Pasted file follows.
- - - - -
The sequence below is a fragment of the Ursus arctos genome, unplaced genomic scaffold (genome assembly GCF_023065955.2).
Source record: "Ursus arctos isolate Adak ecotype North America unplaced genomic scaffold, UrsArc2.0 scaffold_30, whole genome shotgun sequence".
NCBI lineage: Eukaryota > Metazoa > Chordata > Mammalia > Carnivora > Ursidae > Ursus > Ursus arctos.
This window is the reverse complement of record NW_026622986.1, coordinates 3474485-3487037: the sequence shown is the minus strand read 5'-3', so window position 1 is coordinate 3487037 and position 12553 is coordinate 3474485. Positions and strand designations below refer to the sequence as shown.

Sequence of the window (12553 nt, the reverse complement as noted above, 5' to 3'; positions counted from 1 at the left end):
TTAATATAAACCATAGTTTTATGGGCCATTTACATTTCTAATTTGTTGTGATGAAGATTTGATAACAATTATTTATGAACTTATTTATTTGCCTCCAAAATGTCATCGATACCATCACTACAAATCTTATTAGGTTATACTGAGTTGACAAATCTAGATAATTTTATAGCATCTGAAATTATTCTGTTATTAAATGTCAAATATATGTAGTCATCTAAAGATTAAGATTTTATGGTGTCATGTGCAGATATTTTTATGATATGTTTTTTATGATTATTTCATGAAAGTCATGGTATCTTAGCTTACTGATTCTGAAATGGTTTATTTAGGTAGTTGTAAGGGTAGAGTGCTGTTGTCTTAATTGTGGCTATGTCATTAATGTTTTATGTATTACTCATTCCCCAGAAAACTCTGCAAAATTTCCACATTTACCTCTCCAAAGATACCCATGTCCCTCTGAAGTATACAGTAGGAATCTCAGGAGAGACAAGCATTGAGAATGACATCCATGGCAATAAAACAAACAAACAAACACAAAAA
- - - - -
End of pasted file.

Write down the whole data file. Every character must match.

The sequence below is a fragment of the Ursus arctos genome, unplaced genomic scaffold (genome assembly GCF_023065955.2).
Source record: "Ursus arctos isolate Adak ecotype North America unplaced genomic scaffold, UrsArc2.0 scaffold_30, whole genome shotgun sequence".
NCBI lineage: Eukaryota > Metazoa > Chordata > Mammalia > Carnivora > Ursidae > Ursus > Ursus arctos.
This window is the reverse complement of record NW_026622986.1, coordinates 3474485-3487037: the sequence shown is the minus strand read 5'-3', so window position 1 is coordinate 3487037 and position 12553 is coordinate 3474485. Positions and strand designations below refer to the sequence as shown.

Sequence of the window (12553 nt, the reverse complement as noted above, 5' to 3'; positions counted from 1 at the left end):
TTAATATAAACCATAGTTTTATGGGCCATTTACATTTCTAATTTGTTGTGATGAAGATTTGATAACAATTATTTATGAACTTATTTATTTGCCTCCAAAATGTCATCGATACCATCACTACAAATCTTATTAGGTTATACTGAGTTGACAAATCTAGATAATTTTATAGCATCTGAAATTATTCTGTTATTAAATGTCAAATATATGTAGTCATCTAAAGATTAAGATTTTATGGTGTCATGTGCAGATATTTTTATGATATGTTTTTTATGATTATTTCATGAAAGTCATGGTATCTTAGCTTACTGATTCTGAAATGGTTTATTTAGGTAGTTGTAAGGGTAGAGTGCTGTTGTCTTAATTGTGGCTATGTCATTAATGTTTTATGTATTACTCATTCCCCAGAAAACTCTGCAAAATTTCCACATTTACCTCTCCAAAGATACCCATGTCCCTCTGAAGTATACAGTAGGAATCTCAGGAGAGACAAGCATTGAGAATGACATCCATGGCAATAAAACAAACAAACAAACACAAAAA